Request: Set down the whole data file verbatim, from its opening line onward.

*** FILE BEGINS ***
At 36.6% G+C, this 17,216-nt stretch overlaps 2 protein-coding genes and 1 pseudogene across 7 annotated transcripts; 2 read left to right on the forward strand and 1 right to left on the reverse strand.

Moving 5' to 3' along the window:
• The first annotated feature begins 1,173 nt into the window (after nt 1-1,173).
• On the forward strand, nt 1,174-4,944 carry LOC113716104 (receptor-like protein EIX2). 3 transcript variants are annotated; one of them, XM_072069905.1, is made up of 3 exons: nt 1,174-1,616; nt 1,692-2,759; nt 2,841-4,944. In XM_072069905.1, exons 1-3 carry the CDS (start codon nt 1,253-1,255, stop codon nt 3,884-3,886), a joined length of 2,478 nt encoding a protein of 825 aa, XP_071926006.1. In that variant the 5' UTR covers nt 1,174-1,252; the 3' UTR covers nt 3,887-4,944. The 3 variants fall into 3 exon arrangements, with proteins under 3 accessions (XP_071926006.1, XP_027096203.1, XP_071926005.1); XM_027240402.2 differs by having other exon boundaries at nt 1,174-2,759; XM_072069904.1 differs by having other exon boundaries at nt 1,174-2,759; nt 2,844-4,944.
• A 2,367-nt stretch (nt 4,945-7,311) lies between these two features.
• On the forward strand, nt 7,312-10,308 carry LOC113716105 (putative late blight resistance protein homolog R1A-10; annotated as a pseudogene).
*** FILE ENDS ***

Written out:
At 36.6% G+C, this 17,216-nt stretch overlaps 2 protein-coding genes and 1 pseudogene across 7 annotated transcripts; 2 read left to right on the forward strand and 1 right to left on the reverse strand.

Moving 5' to 3' along the window:
• The first annotated feature begins 1,173 nt into the window (after nt 1-1,173).
• On the forward strand, nt 1,174-4,944 carry LOC113716104 (receptor-like protein EIX2). 3 transcript variants are annotated; one of them, XM_072069905.1, is made up of 3 exons: nt 1,174-1,616; nt 1,692-2,759; nt 2,841-4,944. In XM_072069905.1, exons 1-3 carry the CDS (start codon nt 1,253-1,255, stop codon nt 3,884-3,886), a joined length of 2,478 nt encoding a protein of 825 aa, XP_071926006.1. In that variant the 5' UTR covers nt 1,174-1,252; the 3' UTR covers nt 3,887-4,944. The 3 variants fall into 3 exon arrangements, with proteins under 3 accessions (XP_071926006.1, XP_027096203.1, XP_071926005.1); XM_027240402.2 differs by having other exon boundaries at nt 1,174-2,759; XM_072069904.1 differs by having other exon boundaries at nt 1,174-2,759; nt 2,844-4,944.
• A 2,367-nt stretch (nt 4,945-7,311) lies between these two features.
• On the forward strand, nt 7,312-10,308 carry LOC113716105 (putative late blight resistance protein homolog R1A-10; annotated as a pseudogene).